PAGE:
Open source software is any kind of program where the developer behind it chooses to release the source code for free. Whenever software has an open source license, it means anyone in the world can download, modify and distribute it without paying fees to its original creator. This includes everything from games and applications to medical devices, hardware routers like modem controllers or Wi-Fi adapters, web browsers… The list goes on and we could go into far too much detail about what makes a GNU/Linux operating system but basically everyone should have access at some point.
Lets take Ubuntu 12 as our example again because that’s how I personally understand many Linux distributions running them right now. the “unix” distribution with Open Source Licence (OSI) which allows both local users and developers to build their own packages by creating new projects using GPL versions instead just copying existing
Since the open source movement took off as a software development philosophy at the end of the 1990s, it’s changed the world. Estimates even suggest that a mind-blowing 96% of all web servers globally are running on some form of open source Linux operating system, for example.
GIT has also been instrumental in helping other people make and improve their own projects too. GitHub is one of many popular tools designed to let others build from code quickly instead by integrating with existing infrastructure rather than reinventing it themselves. And if you’ve ever used Git yourself, odds have improved your productivity considerably (I hope) when things become more flexible around adding functionality via different branches or commit messages — meaning these changes don’t need extra testing first!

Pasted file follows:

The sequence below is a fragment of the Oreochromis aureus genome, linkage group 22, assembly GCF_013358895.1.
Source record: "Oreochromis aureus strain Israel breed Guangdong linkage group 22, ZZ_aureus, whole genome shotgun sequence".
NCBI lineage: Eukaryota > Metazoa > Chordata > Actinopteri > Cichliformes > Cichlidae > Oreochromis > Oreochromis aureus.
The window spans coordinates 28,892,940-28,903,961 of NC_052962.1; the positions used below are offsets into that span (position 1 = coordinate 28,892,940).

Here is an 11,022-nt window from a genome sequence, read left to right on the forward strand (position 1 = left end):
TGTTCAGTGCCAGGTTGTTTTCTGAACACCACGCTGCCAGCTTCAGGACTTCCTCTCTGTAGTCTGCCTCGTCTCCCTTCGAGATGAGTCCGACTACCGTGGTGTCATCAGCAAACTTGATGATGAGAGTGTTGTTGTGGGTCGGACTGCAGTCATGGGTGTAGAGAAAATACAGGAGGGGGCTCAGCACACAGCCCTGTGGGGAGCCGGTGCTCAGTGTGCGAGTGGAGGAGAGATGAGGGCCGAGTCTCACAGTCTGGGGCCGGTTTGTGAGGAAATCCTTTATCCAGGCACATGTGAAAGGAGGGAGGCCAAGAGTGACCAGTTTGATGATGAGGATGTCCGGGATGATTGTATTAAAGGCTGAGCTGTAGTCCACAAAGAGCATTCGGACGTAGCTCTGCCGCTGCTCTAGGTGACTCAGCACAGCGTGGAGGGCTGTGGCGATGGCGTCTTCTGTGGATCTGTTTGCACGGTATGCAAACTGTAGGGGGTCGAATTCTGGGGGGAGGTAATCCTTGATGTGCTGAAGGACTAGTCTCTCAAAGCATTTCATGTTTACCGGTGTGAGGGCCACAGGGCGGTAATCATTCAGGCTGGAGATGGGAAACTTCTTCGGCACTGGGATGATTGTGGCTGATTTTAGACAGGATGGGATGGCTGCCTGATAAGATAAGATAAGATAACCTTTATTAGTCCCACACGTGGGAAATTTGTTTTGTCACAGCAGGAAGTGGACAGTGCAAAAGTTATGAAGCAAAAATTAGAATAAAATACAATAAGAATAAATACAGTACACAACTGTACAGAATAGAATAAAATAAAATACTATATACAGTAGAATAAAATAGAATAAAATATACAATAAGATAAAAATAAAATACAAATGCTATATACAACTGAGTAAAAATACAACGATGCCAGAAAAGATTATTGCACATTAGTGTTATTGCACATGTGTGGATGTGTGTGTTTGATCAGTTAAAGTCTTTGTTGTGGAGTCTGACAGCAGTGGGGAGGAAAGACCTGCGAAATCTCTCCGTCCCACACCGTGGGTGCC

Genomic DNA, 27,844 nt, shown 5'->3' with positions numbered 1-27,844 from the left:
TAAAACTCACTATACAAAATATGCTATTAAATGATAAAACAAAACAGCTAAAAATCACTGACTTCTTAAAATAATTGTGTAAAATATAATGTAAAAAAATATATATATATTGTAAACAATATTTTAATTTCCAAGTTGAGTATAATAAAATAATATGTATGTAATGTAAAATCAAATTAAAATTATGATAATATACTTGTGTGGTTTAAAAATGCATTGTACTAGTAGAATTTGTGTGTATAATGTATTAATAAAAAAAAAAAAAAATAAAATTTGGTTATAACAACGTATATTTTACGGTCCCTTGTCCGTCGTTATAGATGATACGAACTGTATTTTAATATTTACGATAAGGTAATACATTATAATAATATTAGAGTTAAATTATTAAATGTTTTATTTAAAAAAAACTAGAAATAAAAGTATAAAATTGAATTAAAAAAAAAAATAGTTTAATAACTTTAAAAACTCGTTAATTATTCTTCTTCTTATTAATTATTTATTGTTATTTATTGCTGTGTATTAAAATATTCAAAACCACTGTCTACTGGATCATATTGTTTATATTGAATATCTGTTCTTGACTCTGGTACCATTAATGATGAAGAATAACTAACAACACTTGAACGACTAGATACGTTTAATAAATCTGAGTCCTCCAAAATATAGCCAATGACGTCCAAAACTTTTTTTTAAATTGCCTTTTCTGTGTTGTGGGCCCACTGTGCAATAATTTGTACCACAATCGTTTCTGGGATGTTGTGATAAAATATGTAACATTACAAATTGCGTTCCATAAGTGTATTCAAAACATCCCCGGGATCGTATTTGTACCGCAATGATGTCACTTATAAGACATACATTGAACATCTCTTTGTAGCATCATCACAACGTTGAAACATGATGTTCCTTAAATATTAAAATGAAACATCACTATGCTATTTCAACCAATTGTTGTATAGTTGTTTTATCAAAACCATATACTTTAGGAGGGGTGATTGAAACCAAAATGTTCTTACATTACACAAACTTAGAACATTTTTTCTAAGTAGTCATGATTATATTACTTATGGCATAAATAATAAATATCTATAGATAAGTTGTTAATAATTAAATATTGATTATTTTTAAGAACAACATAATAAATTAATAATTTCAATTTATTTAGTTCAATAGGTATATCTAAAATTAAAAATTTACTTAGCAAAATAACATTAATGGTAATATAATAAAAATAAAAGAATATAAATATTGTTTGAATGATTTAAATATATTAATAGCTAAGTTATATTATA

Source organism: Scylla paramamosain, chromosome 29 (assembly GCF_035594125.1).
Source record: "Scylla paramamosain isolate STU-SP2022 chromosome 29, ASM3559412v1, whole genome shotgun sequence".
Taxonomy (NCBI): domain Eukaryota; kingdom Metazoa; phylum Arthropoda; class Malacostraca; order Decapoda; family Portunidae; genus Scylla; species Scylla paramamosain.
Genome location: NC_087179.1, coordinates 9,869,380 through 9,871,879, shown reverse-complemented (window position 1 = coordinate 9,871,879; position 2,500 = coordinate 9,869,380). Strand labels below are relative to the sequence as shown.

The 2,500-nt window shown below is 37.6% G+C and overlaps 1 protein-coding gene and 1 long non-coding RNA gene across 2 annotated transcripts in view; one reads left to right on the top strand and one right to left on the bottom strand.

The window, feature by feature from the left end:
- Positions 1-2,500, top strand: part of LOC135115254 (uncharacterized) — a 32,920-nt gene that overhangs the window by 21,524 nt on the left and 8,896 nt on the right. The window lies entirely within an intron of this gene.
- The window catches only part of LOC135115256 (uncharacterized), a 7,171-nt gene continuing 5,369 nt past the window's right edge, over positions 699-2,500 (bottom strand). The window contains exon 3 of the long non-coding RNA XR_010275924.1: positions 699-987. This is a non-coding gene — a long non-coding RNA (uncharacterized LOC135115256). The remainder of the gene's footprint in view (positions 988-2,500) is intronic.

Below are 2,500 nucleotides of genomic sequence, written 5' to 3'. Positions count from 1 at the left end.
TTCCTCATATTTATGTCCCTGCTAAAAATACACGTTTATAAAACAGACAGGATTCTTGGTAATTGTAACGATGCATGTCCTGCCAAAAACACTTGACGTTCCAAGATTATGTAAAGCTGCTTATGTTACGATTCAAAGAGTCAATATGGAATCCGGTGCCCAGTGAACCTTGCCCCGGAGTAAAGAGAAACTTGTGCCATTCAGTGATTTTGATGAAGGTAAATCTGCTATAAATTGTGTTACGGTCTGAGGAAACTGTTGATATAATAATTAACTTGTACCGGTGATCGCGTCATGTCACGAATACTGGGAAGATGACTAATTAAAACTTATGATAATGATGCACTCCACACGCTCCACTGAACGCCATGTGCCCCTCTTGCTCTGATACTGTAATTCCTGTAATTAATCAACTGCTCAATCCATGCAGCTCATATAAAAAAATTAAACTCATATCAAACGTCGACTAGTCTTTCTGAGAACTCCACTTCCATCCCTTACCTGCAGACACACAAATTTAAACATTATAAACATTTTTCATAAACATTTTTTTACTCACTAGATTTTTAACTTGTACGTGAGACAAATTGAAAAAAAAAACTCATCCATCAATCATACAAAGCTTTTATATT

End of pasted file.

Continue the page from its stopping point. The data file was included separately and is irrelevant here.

It’s important to remember that open source doesn’t just mean “free”. Lots of companies release their software for free but maintain full copyright ownership of their code, so other developers aren’t able to modify it. By contrast, successful open source initiatives are built on the hard work of potentially thousands of collaborators who have voluntarily given up their time to create something awesome.
Such an accessible development system has some serious advantages. Open source software is often more secure because people from around the world scrutinize new releases and bugs get reported and addressed fast. Also, people are motivated to add cool new features to open source platforms which means open source software is often just as good, if not better, than competing pay-to-use programs. The second major advantage of this approach is that it allows developers to release their work under terms you’d find in any other project on GitHub; no code names, proprietary licenses or disclaimers for GPL violation, etc., so there’s usually little risk your contribution will be rejected at a later date by someone else who doesn’t like what you’ve done.
In the list below you’ll find the world’s best open source software options, sorted by type. Each piece of software is feature-rich and highly customizable.